Millennials?..what were we thinking? Even the name sounds pretentious, as if they were Golden or something. If you’re the parent of a millennial, then this blog post is really for you. If you are a millennial then all I can say is, there’s nothing wrong with you, despite what you’ve heard….
At almost exactly twenty years old, I picked up my only sister in Cincinnati on a cold January night full of snow and ice, and in my ’74 black Monte Carlo, we headed south on I-75 destined for the Florida coast (Miami to be specific). We never told anyone we were going, though it crossed my mind a thousand times.
For most of my life I’d been reporting – telling my mom where I was going and what I was doing. I’d never just taken the reins and made my own decisions. Our trip was the first time I’d gone anywhere far from home without a word and I felt guilty the whole way.
You see, I’d been trained against such behavior. I’d been taught to play it safe.
Although we did run into a few bumps along the way, my sister and I made it down to Miami and safely home in 3 days. Looking back, it was a miracle we did, but we travelled on faith and dumb luck; my first “real” adventure – one that would change me forever.
Curiosity, Self-Interest, Adventure and Risk-taking were all frowned upon when I grew into adulthood. Years later, disillusioned by the way I’d been raised, I vowed to do it differently if I had the chance. I think that’s how a lot of things got started with the current adult generation.
Young adults today suffer from a lot of criticism. People call them selfish, self-centered and narcissistic. I’ve read studies on how addicted they are to technology and consequently disconnected from society at large. People say they don’t want to work hard, are disrespectful and unwilling to take life seriously. That they’re unable to commit to anything, or that they simply don’t care.
But, that’s not how I see it.
Now, I’m not interested in defending every last nuance of this generation, but I would like to point out that we (the parents) had a lot of input from the get go and what we see is largely the outcome of our unsatisfied youth,… not theirs.
All the experience I was denied, I wanted my kids to have. Especially, I wanted them to have the opportunity to grow into their own person, regardless of my desires. I wanted them to be themselves. I wanted them to want what they wanted. I wanted them to be able to do whatever their hearts led them to do. I wanted them to be fearless about life and really go for it. I didn’t want them to feel like they needed permission to live.
The truth is, every generation creates a new model based on what they wished they’d had, who they wished they’d become. We want for our children what we found lacking or unacceptable in our own coming of age and we make changes accordingly.
I know, if you’re anything like me, you wanted your kids to believe in themselves.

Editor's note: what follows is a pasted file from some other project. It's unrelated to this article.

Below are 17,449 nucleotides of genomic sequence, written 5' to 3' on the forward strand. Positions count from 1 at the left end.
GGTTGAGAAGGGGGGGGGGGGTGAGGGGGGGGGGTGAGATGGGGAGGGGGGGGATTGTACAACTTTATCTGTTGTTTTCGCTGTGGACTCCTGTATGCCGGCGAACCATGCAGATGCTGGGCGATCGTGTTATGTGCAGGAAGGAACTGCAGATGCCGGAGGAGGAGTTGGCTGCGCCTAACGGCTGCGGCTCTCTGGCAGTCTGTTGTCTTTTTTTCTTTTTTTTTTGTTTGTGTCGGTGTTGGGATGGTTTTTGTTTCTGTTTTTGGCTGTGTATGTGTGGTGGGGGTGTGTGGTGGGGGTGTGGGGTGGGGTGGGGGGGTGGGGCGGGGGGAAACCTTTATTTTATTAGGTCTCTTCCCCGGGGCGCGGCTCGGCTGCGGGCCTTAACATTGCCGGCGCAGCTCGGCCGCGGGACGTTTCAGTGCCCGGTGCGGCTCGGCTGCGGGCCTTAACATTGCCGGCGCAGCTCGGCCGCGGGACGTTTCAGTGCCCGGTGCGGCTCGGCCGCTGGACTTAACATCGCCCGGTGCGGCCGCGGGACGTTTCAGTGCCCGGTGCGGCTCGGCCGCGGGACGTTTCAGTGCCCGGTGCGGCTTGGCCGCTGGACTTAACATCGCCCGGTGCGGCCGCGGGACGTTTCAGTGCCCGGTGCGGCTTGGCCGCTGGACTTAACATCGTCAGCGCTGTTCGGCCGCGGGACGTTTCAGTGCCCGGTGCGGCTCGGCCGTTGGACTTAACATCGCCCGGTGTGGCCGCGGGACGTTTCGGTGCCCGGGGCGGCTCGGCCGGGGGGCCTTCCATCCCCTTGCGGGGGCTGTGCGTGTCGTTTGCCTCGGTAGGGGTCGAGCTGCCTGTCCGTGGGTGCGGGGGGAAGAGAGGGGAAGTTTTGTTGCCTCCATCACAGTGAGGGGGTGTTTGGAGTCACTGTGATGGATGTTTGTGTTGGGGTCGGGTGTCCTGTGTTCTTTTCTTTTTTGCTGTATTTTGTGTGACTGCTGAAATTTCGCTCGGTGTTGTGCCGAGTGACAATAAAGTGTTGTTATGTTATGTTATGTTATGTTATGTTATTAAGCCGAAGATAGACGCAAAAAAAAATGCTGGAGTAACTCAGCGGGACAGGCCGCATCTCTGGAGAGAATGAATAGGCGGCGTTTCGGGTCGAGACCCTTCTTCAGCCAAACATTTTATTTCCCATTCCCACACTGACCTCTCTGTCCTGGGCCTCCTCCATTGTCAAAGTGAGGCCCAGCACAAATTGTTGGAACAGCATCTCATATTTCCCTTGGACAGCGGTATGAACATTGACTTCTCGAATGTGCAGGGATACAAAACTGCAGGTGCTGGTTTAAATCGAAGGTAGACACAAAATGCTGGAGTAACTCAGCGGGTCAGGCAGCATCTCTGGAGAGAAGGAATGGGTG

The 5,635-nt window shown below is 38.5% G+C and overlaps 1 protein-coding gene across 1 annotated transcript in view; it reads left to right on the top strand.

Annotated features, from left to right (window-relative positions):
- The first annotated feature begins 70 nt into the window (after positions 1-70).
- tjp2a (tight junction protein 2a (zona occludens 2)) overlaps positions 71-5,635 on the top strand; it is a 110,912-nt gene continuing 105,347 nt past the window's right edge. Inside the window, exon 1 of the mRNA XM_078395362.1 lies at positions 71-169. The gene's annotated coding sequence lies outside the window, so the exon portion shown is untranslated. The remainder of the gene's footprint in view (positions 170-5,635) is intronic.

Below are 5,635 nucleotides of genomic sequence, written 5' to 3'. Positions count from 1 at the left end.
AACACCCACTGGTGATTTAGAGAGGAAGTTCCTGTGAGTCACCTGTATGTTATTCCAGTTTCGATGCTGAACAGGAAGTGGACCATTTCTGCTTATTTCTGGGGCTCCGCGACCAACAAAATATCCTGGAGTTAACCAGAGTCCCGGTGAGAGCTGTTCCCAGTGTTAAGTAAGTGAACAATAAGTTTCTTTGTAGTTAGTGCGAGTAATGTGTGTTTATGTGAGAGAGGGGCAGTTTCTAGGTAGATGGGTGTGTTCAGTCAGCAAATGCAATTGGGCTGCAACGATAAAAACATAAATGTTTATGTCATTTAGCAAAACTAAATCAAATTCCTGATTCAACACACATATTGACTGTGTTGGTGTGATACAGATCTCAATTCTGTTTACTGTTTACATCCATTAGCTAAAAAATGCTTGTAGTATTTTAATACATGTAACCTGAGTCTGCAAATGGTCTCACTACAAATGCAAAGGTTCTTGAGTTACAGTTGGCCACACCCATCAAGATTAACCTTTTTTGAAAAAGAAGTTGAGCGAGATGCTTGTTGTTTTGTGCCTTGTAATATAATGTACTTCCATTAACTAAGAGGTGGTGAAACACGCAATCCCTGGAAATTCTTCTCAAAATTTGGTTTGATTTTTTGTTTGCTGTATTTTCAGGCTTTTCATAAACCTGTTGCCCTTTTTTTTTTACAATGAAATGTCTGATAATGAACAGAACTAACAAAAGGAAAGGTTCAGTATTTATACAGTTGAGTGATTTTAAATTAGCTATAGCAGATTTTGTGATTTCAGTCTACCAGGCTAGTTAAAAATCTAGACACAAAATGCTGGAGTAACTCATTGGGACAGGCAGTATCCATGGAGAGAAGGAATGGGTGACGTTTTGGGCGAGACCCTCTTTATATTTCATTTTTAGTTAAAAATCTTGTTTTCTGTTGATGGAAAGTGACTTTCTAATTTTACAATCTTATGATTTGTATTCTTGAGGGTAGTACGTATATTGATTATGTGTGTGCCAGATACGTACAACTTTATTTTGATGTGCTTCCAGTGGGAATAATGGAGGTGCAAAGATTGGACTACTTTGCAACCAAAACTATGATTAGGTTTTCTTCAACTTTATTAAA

We wanted them to trust themselves and follow their dreams. We told them they could be/do anything if they put their hearts and minds into it. We taught them not to give up and not to take NO for an answer. We tried to teach them to listen to their own heart for guidance and not worry what others thought. So, they might not care what we think…
We wanted them to be brave and stand up for what they believed in. We wanted them to be fearless, to speak up for their own rights and the rights of others. We wanted them to fight for freedom, for fairness, for equality and especially, the oppressed. We didn’t want them to take any shit! And, they don’t.
We wanted them to succeed, but more importantly, we wanted them to be happy doing it. We didn’t give them a formula for this elusive experience, but tons of them are trying with their own formulas and even making them work. New outcomes don’t come from old methods, so we might have to let go of HOW we think they should find happiness and success.
We encouraged them, built them up with praise and kind words so they would know they were loved. We wanted them to be self-reliant, able to take care of themselves (especially, the girls). We tried to teach them to love themselves even when we didn’t know how ourselves. I think we weren’t very good “self-love” role models, but they took the idea and ran with it anyway. God knows, they’re trying.
It’s sometimes easy to focus on what we don’t like about our newest batch of adults. We can complain and point out the negative, or we can think back to our own youthful exuberance and try to recall exactly what we were thinking..when we wanted to do things differently. When we feel like criticizing who our children have become, we should keep in mind they’re only trying to fulfill our far out dreams of who they could be,… even though their approach seems altogether unfamiliar, let’s not be so surprised when they do.